He also reminded us that when we're reading something new, it's okay to not understand everything at once. With reading, as with writing, understanding comes with patience and perseverance. 

“Don’t worry about the bits you can’t understand. Sit back and allow the words to wash around you, like music.” 

― Roald Dahl, Matilda



8. He reminded us to always do our best

 “If you are interested in something, no matter what it is, go at it at full speed ahead. Embrace it with both arms, hug it, love it, and above all become passionate about it. Lukewarm is no good. Hot is no good either. White hot and passionate is the only thing to be.”

― Roald Dahl, My Uncle Oswald



9. He proved that it's never too late to discover your talent

Roald Dahl didn't start writing children's books until he was in his 40s. Before then he was employed by Shell, living and working for some time in Kenya and Tanzania. As WWII broke out, Dahl became a lieutenant in the King's African Rifles before joining the RAF. 

His service was eventful, and as well as surviving a dramatic plane crash he served as a spy, providing intelligence from Washington to Winston Churchill himself. It was in the latter role that he met his colleague Ian Fleming, whose novels Chitty Chitty Bang Bang and the James Bond classic You Only Live Twice would later be adapted for the silver screen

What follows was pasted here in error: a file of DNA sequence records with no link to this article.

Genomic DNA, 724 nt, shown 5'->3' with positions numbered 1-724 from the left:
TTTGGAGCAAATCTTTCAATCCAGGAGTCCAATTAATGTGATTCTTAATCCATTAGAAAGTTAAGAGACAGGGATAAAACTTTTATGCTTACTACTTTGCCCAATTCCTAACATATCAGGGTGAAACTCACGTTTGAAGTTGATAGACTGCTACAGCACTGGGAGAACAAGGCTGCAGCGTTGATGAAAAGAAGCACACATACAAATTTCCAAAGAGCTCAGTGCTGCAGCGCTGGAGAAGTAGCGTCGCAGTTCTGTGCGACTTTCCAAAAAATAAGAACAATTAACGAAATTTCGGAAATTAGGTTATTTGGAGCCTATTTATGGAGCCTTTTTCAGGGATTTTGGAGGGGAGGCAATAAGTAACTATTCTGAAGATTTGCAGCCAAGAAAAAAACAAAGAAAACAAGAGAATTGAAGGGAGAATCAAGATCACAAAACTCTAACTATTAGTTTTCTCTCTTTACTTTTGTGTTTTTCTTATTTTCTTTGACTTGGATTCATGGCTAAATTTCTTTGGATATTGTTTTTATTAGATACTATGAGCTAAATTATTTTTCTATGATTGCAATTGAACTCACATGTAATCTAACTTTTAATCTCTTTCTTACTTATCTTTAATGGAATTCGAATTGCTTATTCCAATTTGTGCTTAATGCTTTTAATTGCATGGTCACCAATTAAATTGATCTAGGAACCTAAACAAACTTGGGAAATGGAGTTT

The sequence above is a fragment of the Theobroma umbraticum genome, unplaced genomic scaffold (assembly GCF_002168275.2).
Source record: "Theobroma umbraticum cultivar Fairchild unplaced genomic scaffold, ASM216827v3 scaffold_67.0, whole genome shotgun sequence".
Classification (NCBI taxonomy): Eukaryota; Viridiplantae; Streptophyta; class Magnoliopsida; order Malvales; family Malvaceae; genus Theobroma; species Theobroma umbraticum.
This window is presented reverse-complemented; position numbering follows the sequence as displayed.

Dahl's first novel for children was called The Gremlins, inspired by RAF folklore about mischievous little creatures who got into engines and caused all manner of technical hiccups. 



10. He made us want to call our mothers more often

A prolific letter writer throughout his life, Dahl wrote to his mother so often that the correspondence has been published in a collection entitled Love from Boy. 

The letters are funny, descriptive and full of Dahl's distinctive, colourful style. When he describes one of his schoolmasters, for example, it's easy to see that this is the same genius behind The Twits. Young Dahl calls him "a short man with a face like a field elderberry, and a moustache which closely resembles the African jungle. A voice like a frog, no chest, and a pot belly, no doubt a species of Rumble-hound." Ouch! 

Dahl had no idea that his mother was keeping his letters, and we can all be very grateful that she did. After her death, the author visited his mother's home and discovered every letter he'd sent her, "in neat bundles with green tape".